Ventricular Assist Device (VAD) for Heart Failure
A ventricular assist device (VAD), also known as a heart pump, is a mechanical device that helps pump blood from the heart to the rest of your body. See an illustration of a VAD.
A VAD can be implanted in the chest or worn outside the body. If it is implanted, surgery is done to place it in the chest area. The pump part of the VAD is placed in a small space in your upper abdomen. Batteries that power the pump are usually worn on a belt or pouch outside your body. After the VAD has been implanted, your doctor will make another small incision in your side to connect the electrical wires that power the device.
A VAD can help pump blood from the left side, right side, or both sides of your heart, depending on your type of heart failure. If you are getting a VAD to assist the pumping of the left side of your heart (LVAD), your doctors will attach the tube flowing into the VAD to your left ventricle. Your doctor will then attach the other tube to your aorta. If you are getting a right-sided VAD (RVAD), the tubes will be attached into your right ventricle and pulmonary artery. LVADs are used much more commonly than RVADs. There is a third type of VAD, and its tubes get attached to both ventricles to help pump blood.
How does it work?
A VAD helps pump blood when the heart is not able to pump enough blood on its own. It removes blood from your heart and pumps it to the rest of your body. This way, most of the blood that your heart would normally pump is pumped by the VAD instead. Most VADs have an automatic mode that adjusts to different levels of activity. For example, if you begin to walk or jog, your VAD can increase how much blood it pumps.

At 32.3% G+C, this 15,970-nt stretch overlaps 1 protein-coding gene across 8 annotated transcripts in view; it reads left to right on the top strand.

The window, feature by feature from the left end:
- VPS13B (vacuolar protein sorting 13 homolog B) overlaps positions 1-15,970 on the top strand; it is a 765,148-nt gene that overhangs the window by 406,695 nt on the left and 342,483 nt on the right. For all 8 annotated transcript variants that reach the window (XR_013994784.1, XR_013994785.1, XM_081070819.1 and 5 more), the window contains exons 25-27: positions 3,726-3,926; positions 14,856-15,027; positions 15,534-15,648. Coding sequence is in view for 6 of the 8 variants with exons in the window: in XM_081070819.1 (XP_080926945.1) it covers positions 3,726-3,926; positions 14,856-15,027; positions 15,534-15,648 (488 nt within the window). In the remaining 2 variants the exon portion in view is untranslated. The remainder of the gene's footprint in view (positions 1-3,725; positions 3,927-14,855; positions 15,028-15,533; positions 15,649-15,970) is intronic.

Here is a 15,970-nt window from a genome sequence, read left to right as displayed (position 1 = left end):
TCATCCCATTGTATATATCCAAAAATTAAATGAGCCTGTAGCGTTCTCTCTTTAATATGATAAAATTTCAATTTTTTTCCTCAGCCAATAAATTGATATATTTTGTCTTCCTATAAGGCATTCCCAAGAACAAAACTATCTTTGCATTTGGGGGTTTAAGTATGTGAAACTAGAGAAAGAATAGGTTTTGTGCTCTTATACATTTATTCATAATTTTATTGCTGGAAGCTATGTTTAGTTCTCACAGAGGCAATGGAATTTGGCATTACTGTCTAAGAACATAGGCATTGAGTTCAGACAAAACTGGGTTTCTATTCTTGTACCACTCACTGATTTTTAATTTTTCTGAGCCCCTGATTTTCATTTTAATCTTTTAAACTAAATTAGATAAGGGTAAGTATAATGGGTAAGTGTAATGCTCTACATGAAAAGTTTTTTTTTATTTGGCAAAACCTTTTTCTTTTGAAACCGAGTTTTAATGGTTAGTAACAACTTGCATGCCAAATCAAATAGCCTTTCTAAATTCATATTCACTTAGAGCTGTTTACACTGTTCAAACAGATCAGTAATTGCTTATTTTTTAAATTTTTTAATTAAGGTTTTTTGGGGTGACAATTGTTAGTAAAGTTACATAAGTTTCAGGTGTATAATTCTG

Why is it used?
A VAD can be used as a temporary or long-term treatment for heart failure. A VAD may be used for only a short time if a person's heart gets strong again and is able to pump blood well enough by itself. VADs are typically used to help people who are waiting for a heart transplant. In rare cases, VADs can be used long-term along with other heart failure treatments like medicines.
What are the drawbacks?
People with VADs may have complications, such as excessive bleeding, infection, device malfunction, and blood clotting. However, these problems do not happen very often because of recent advances in VAD technology.
|Author||Robin Parks, MS|
|Editor||Kathleen M. Ariss, MS|
|Associate Editor||Terrina Vail|
|Associate Editor||Pat Truman, MATC|
|Primary Medical Reviewer||Caroline S. Rhoads, MD - Internal Medicine|
|Specialist Medical Reviewer||Robert A. Kloner, MD, PhD - Cardiology|
|Last Updated||August 25, 2008|